Travis County rethinks its approach to rent assistance and eviction

AUSTIN (KXAN) – Travis County is looking for ways to improve assistance to those threatened with eviction, as the latest delays created by the pandemic are expected to expire in early March.

Eviction Lab, a nonprofit that examines eviction rates across the country, released data last month that shows that before the pandemic, about 200 evictions were filed each week in Austin. These numbers have dropped dramatically as the federal government and county leaders put in place moratoria.

Eviction requests in Travis County, Texas (Austin) have fallen sharply since eviction proceedings were suspended across Texas on March 19, 2020 (courtesy Travis County and Eviction Lab)

When those protections and delays are completely lifted and federal rent assistance dries up, leaders predict there will be a surge in eviction requests – something they are trying to play down.

“At the end of the day, every family we avoid being evicted is a family that does not fit into our homeless count,” said Commissioner Jeff Travillion.

In Travis County Commissioners’ Court on Tuesday, staff presented a roughly $ 1.6 million plan that would fund two years to expand the county’s agreements with the Austin Tenants Council, volunteer legal services and Texas Rio Grande Legal Aid.

A significant portion of this money would be used to hire experienced lawyers to help tenants navigate the eviction process. Additional funds would go to education, help tenants apply for help, and have additional people for eviction mediation.

The heist – where the money actually comes from.

After lengthy discussions, the commissioners asked staff to return next week to examine financing options side-by-side, including using money from the general fund, the US bailout, or the federal agency for the management of human rights. emergency room.

Rental assistance

Paul Cauduro, director of government relations at the Austin Apartment Association, believes Travis County should focus its efforts on rent assistance, not legal aid, for those facing eviction.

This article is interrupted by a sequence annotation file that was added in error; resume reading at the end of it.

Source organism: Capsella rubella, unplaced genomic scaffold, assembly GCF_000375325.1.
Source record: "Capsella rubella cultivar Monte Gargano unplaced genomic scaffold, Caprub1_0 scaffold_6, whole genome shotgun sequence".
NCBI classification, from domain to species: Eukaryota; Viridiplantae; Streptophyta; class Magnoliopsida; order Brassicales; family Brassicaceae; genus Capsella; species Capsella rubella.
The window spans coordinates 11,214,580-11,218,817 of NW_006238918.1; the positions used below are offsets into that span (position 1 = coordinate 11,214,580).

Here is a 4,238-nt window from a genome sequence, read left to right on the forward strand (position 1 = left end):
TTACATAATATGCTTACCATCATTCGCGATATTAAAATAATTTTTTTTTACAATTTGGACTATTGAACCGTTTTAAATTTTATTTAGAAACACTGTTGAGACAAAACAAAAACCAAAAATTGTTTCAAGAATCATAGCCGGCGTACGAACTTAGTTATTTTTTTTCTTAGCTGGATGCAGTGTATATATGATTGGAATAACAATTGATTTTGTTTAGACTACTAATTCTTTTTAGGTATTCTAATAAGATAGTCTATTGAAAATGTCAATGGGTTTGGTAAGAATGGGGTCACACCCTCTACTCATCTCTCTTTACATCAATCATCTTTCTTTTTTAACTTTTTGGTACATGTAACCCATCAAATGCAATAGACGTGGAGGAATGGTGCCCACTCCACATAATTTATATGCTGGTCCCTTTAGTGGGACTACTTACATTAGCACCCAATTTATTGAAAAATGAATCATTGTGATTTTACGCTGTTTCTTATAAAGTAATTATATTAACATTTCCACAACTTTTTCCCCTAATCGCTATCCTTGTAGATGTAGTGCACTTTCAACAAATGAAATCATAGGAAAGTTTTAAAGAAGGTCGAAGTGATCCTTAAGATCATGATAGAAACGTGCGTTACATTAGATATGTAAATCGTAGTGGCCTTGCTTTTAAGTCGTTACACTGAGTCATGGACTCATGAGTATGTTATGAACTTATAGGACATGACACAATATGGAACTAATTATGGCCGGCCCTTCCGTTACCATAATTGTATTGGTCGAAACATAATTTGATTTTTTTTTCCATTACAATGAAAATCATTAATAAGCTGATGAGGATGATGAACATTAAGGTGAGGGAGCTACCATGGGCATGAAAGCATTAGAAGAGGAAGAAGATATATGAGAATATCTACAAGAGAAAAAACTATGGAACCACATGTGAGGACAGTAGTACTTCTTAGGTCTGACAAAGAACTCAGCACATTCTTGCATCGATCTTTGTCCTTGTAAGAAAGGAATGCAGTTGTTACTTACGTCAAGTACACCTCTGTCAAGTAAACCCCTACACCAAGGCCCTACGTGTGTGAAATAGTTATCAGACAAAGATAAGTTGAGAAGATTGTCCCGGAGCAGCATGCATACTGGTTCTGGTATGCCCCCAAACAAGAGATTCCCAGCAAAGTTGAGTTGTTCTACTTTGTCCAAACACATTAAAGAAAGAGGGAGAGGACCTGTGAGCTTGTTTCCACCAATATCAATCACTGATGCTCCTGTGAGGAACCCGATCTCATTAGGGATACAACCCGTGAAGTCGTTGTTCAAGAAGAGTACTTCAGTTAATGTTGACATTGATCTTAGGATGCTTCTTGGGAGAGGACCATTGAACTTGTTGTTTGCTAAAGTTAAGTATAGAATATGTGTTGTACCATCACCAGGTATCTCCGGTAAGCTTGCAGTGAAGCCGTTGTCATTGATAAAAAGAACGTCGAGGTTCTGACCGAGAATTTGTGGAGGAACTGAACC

“During this period of imposed delay, rental aid is imperative,” Cauduro said. “We know the rental aid works. ”

The federally funded Travis County Emergency Rental Assistance Program (ERAP) portal has been closed. The county still owes residents about $ 2 million in rent assistance that was approved but not paid by the ERAP. About $ 400,000 of this amount, which has been overcommitted by the county, will come from the county budget.

Some of that money was used to help people like Ryan Paulino, but he says it has been a long process and he is still at risk of being deported in March.

“I still have to because all the time on hold,” said Paulino. He had to go through the Travis County Auditor’s office to finally get money for rent after being approved for the ERAP in August. “Now I’m trying to raise money to prevent homelessness when the evictions resume on March 1. ”

Travis County hopes to help people like Paulino move forward, but again, it all comes down to funding.

Kirsten Siegfried, director of the family support division of the health and social services department, explained how expensive it would be to move ERAP to a county-funded program.

At the rate the county has declared to be the fairest, and to support people from February through September, the county expects it to burn the more than $ 4.5 million already set aside for rent and mortgage aid and would need over $ 4.6 million more.

The source of this money should also be discussed in more detail at a future meeting.

Still, the commissioners, and those working to determine how the county will cope with what could be a tsunami of eviction cases, are hoping to find the money before it’s too late.

“Evictions rarely concern someone who rents accommodation beyond their means, evictions usually occur because someone was at an illness or a rose to lose their home,” Justice Nick Chu, Justice of the Peace of constituency 5.

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